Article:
Tennessee Volunteers head coach Derek Dooley watches a replay during the game against the Georgia State Panthers in the third quarter at Neyland Stadium. Credit: Jim Brown-US PRESSWIRE
By David Climer| The Tennessean
When times are tough, Williams-Brice Stadium is the football version of the Bermuda Triangle for Tennessee coaches.
Two of them -- John Majors in 1992 and Phillip Fulmer in 2008 -- have encountered turbulence, lost their bearings and ultimately disappeared from the radar screen.
A third -- Derek Dooley -- should check the flight plan before taking off this weekend.
With a three-game losing streak heading into his fourth straight game against a ranked team, Dooley's job security is in free-fall. And as history has taught us, carrying excess baggage into a game at South Carolina can be hazardous to your continued employment at UT.
While every situation is different, this has a similar feel to crossroads games for Majors and Fulmer. A brief history of each:
* The '92 season began with Majors, then in his 16th year as UT coach, missing the first three games after undergoing heart bypass surgery. He coached the next two games from the coaches' booth before returning to the sideline.
In short order, a team that had started 5-0 and risen to No. 4 in the nation lost back-to-back home games to Arkansas and Alabama. After those two losses, some off-season nastiness between Majors and UT higher-ups about his salary was revisited.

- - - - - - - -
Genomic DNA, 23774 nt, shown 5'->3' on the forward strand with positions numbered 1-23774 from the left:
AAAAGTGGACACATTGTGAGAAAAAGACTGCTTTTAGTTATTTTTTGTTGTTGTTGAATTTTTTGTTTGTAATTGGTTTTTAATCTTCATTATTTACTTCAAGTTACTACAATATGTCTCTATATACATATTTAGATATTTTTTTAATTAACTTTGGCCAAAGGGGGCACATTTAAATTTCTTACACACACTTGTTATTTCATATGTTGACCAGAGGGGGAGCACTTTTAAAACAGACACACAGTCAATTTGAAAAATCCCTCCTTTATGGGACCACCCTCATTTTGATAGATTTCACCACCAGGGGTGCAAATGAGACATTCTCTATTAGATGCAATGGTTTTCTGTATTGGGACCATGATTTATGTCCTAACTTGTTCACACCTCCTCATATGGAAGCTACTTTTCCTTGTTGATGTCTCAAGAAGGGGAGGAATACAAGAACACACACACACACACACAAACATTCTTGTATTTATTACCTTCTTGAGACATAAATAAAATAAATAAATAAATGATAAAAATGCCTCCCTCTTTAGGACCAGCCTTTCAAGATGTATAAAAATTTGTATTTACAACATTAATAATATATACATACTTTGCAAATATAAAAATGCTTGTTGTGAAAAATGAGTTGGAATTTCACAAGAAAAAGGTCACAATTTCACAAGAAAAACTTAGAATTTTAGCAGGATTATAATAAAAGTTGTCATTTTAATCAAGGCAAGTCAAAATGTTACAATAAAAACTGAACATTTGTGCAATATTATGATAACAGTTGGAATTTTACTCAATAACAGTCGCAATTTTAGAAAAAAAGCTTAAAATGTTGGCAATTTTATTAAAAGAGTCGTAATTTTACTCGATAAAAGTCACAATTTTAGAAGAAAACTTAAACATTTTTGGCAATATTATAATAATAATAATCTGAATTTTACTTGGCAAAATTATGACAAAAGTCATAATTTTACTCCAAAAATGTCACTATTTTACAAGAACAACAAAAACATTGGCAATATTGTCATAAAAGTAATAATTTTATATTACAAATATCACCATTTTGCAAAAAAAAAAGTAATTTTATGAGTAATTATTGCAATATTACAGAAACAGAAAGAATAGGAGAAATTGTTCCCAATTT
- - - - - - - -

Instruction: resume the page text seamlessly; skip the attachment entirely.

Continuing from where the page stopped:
Then the Vols, ranked 16th at the time, lost to the unranked Gamecocks 24-23 when James Stewart was stopped short of the goal line on a two-point conversion attempt.
After returning to Knoxville, Majors discovered that an offer for a contract extension had been taken off the table. After a bye week where top UT officials had several discussions, Majors was informed he would not return for a 17th season. He coached the final three games of the regular season before Fulmer was named his successor.
* Fulmer received a contract extension prior to the 2008 season, but that was of little consequence when the Vols took a 3-5 record into their game at South Carolina.
As had been the case most of the season, UT's offense was utterly inept against the Gamecocks, who built a 21-0 halftime lead. Longtime Vols nemesis Steve Spurrier took it easy after that, which only made matters worse. When Spurrier takes pity on UT, you know you're in trouble.
The next day, then-UT Athletics Director Mike Hamilton informed Fulmer that he was out, effective at the end of the season.
Fulmer left with nice parting gifts -- a $6 million buyout over 48 months. The final monthly installments of $125,000 will be paid in December.
All of which brings us back around to Dooley. With three straight losses and with growing fan dissatisfaction, it is clear he is feeling the heat. At his weekly press conference, Dooley said he understands the frustration.
"Are people upset? Of course," he said. "They should be and I understand that. I'm not in a position to defend what we're doing, make a case for what we're doing. ... We have to prove it on the field."
His current stance is a far cry from what he said at SEC Media Days in July. Back then, he said:
"I know the SEC has enjoyed taking advantage of our tough times. But there's a nice mood on our team right now that you're not going to have Tennessee to kick around anymore."
This just in: The Vols are 0-4 in SEC games this season, losing by an average of 16.3 points. They are getting kicked around.
With just one victory in his last 12 SEC games and with a 5-10 record since a 3-1 start last season (not to mention some how things played out for two of his UT coaching predecessors), a visit to Williams-Brice Stadium is the last thing Derek Dooley needs right now.
David Climer's columns appear on Friday, Sunday, Monday and Wednesday. Contact him at 615-259-8020 or firstname.lastname@example.org.